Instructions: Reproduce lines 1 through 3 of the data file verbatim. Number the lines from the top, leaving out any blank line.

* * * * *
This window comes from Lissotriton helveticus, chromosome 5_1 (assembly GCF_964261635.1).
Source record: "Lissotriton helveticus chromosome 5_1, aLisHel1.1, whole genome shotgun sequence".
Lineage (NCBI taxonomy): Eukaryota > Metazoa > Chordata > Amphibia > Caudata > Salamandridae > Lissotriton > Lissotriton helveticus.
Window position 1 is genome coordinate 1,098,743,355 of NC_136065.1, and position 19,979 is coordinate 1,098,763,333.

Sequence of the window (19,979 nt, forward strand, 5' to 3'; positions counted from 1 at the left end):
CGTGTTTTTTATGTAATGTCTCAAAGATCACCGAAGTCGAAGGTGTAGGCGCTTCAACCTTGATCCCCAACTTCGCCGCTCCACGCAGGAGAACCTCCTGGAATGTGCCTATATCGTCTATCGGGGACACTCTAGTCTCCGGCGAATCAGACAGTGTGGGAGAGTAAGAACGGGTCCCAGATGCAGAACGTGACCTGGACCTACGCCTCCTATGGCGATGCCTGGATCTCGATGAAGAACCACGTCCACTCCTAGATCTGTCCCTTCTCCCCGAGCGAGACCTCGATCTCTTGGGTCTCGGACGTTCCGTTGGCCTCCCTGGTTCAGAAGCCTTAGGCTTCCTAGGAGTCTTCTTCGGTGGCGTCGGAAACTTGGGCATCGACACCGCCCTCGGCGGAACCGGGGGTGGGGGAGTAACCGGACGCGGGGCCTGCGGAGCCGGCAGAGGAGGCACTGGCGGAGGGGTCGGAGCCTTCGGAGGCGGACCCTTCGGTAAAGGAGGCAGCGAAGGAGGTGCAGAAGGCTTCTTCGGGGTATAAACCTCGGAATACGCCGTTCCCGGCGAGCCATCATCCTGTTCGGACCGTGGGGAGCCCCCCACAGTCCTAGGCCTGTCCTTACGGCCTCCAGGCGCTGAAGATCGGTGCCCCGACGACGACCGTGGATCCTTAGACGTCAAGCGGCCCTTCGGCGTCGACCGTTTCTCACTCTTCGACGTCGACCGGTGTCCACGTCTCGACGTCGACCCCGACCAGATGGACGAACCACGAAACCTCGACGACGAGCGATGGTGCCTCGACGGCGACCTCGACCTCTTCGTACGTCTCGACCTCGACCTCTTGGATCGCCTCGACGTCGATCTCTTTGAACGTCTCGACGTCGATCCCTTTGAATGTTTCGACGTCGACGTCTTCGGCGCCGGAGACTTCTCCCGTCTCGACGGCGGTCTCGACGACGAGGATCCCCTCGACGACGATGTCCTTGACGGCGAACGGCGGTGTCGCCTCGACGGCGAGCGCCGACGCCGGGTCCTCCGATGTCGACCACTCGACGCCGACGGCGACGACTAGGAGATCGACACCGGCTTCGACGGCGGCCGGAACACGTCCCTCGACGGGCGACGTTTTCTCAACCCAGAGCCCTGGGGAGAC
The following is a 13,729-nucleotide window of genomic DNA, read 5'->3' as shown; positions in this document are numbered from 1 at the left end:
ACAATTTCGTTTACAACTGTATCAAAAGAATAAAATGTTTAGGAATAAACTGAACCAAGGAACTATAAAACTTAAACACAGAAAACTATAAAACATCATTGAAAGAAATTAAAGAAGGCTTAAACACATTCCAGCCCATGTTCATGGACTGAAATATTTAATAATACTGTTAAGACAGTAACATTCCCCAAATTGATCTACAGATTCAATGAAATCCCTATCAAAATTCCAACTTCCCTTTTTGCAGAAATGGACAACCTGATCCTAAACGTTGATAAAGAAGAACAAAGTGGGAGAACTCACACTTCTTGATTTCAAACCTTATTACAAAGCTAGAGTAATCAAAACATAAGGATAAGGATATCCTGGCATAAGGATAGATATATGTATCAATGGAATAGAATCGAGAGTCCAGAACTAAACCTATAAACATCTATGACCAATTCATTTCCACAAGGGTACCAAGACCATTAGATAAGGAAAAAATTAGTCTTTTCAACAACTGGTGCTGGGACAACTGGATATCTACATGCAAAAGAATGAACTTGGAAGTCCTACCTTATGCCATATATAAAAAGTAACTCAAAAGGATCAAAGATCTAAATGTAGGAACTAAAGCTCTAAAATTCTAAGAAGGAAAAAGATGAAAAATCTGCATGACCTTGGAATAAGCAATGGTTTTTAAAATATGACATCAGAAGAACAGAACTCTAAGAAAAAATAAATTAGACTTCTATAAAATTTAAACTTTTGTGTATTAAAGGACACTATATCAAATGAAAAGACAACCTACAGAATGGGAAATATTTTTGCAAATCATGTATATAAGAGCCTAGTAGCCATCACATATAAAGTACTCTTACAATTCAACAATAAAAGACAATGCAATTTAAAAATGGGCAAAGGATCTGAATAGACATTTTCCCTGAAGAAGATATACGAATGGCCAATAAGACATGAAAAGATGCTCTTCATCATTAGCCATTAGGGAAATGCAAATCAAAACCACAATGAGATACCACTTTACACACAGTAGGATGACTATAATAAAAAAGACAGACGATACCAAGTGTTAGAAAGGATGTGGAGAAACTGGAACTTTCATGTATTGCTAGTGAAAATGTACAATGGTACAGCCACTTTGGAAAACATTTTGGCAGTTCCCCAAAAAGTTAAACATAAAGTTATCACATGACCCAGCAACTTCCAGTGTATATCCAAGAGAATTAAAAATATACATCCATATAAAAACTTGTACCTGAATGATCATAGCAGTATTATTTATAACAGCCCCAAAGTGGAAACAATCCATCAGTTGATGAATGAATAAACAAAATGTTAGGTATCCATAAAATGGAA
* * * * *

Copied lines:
This window comes from Lissotriton helveticus, chromosome 5_1 (assembly GCF_964261635.1).
Source record: "Lissotriton helveticus chromosome 5_1, aLisHel1.1, whole genome shotgun sequence".
Lineage (NCBI taxonomy): Eukaryota > Metazoa > Chordata > Amphibia > Caudata > Salamandridae > Lissotriton > Lissotriton helveticus.